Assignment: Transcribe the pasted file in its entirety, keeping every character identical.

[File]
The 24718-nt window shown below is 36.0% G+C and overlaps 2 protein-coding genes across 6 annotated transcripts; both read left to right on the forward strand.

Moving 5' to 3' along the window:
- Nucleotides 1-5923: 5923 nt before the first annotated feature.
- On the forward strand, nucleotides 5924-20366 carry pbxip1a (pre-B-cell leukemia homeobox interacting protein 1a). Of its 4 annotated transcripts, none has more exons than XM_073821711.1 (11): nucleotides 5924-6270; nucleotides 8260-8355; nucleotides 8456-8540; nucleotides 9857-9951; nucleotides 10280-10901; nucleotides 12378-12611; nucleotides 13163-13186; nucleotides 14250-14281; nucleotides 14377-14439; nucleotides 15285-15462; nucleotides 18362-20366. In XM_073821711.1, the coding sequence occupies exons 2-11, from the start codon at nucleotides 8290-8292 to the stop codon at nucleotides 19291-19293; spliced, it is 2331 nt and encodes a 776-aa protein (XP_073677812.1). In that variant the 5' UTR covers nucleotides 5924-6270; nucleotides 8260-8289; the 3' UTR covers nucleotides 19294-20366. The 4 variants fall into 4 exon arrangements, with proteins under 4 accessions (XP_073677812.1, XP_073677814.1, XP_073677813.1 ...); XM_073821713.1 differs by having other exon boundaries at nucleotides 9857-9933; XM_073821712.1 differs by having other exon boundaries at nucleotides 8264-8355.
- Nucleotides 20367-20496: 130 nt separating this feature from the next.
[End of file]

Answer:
The 24718-nt window shown below is 36.0% G+C and overlaps 2 protein-coding genes across 6 annotated transcripts; both read left to right on the forward strand.

Moving 5' to 3' along the window:
- Nucleotides 1-5923: 5923 nt before the first annotated feature.
- On the forward strand, nucleotides 5924-20366 carry pbxip1a (pre-B-cell leukemia homeobox interacting protein 1a). Of its 4 annotated transcripts, none has more exons than XM_073821711.1 (11): nucleotides 5924-6270; nucleotides 8260-8355; nucleotides 8456-8540; nucleotides 9857-9951; nucleotides 10280-10901; nucleotides 12378-12611; nucleotides 13163-13186; nucleotides 14250-14281; nucleotides 14377-14439; nucleotides 15285-15462; nucleotides 18362-20366. In XM_073821711.1, the coding sequence occupies exons 2-11, from the start codon at nucleotides 8290-8292 to the stop codon at nucleotides 19291-19293; spliced, it is 2331 nt and encodes a 776-aa protein (XP_073677812.1). In that variant the 5' UTR covers nucleotides 5924-6270; nucleotides 8260-8289; the 3' UTR covers nucleotides 19294-20366. The 4 variants fall into 4 exon arrangements, with proteins under 4 accessions (XP_073677812.1, XP_073677814.1, XP_073677813.1 ...); XM_073821713.1 differs by having other exon boundaries at nucleotides 9857-9933; XM_073821712.1 differs by having other exon boundaries at nucleotides 8264-8355.
- Nucleotides 20367-20496: 130 nt separating this feature from the next.